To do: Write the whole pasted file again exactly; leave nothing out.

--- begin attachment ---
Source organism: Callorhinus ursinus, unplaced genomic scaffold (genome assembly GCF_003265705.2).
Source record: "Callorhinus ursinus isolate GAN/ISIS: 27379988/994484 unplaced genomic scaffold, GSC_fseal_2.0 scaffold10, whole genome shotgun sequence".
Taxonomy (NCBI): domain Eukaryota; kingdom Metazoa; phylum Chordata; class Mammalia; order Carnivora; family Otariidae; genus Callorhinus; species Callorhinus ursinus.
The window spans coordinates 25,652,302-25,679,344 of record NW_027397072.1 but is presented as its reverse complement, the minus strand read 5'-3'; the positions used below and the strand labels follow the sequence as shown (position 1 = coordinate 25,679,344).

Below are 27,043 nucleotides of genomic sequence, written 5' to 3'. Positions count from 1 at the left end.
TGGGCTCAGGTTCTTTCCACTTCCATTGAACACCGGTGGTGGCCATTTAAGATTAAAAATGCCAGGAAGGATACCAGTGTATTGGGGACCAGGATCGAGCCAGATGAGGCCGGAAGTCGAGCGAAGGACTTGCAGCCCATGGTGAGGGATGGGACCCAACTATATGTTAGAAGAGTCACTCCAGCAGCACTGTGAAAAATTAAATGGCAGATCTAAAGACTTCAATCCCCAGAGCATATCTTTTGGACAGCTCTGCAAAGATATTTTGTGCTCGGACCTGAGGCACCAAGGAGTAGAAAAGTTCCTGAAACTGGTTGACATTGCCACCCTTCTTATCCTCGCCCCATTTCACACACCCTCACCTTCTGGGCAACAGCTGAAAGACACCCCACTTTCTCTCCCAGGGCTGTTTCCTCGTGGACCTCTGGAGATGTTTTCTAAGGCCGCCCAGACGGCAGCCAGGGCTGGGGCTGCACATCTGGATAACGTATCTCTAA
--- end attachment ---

Source organism: Callorhinus ursinus, unplaced genomic scaffold (genome assembly GCF_003265705.2).
Source record: "Callorhinus ursinus isolate GAN/ISIS: 27379988/994484 unplaced genomic scaffold, GSC_fseal_2.0 scaffold10, whole genome shotgun sequence".
Taxonomy (NCBI): domain Eukaryota; kingdom Metazoa; phylum Chordata; class Mammalia; order Carnivora; family Otariidae; genus Callorhinus; species Callorhinus ursinus.
The window spans coordinates 25,652,302-25,679,344 of record NW_027397072.1 but is presented as its reverse complement, the minus strand read 5'-3'; the positions used below and the strand labels follow the sequence as shown (position 1 = coordinate 25,679,344).

Below are 27,043 nucleotides of genomic sequence, written 5' to 3'. Positions count from 1 at the left end.
TGGGCTCAGGTTCTTTCCACTTCCATTGAACACCGGTGGTGGCCATTTAAGATTAAAAATGCCAGGAAGGATACCAGTGTATTGGGGACCAGGATCGAGCCAGATGAGGCCGGAAGTCGAGCGAAGGACTTGCAGCCCATGGTGAGGGATGGGACCCAACTATATGTTAGAAGAGTCACTCCAGCAGCACTGTGAAAAATTAAATGGCAGATCTAAAGACTTCAATCCCCAGAGCATATCTTTTGGACAGCTCTGCAAAGATATTTTGTGCTCGGACCTGAGGCACCAAGGAGTAGAAAAGTTCCTGAAACTGGTTGACATTGCCACCCTTCTTATCCTCGCCCCATTTCACACACCCTCACCTTCTGGGCAACAGCTGAAAGACACCCCACTTTCTCTCCCAGGGCTGTTTCCTCGTGGACCTCTGGAGATGTTTTCTAAGGCCGCCCAGACGGCAGCCAGGGCTGGGGCTGCACATCTGGATAACGTATCTCTAA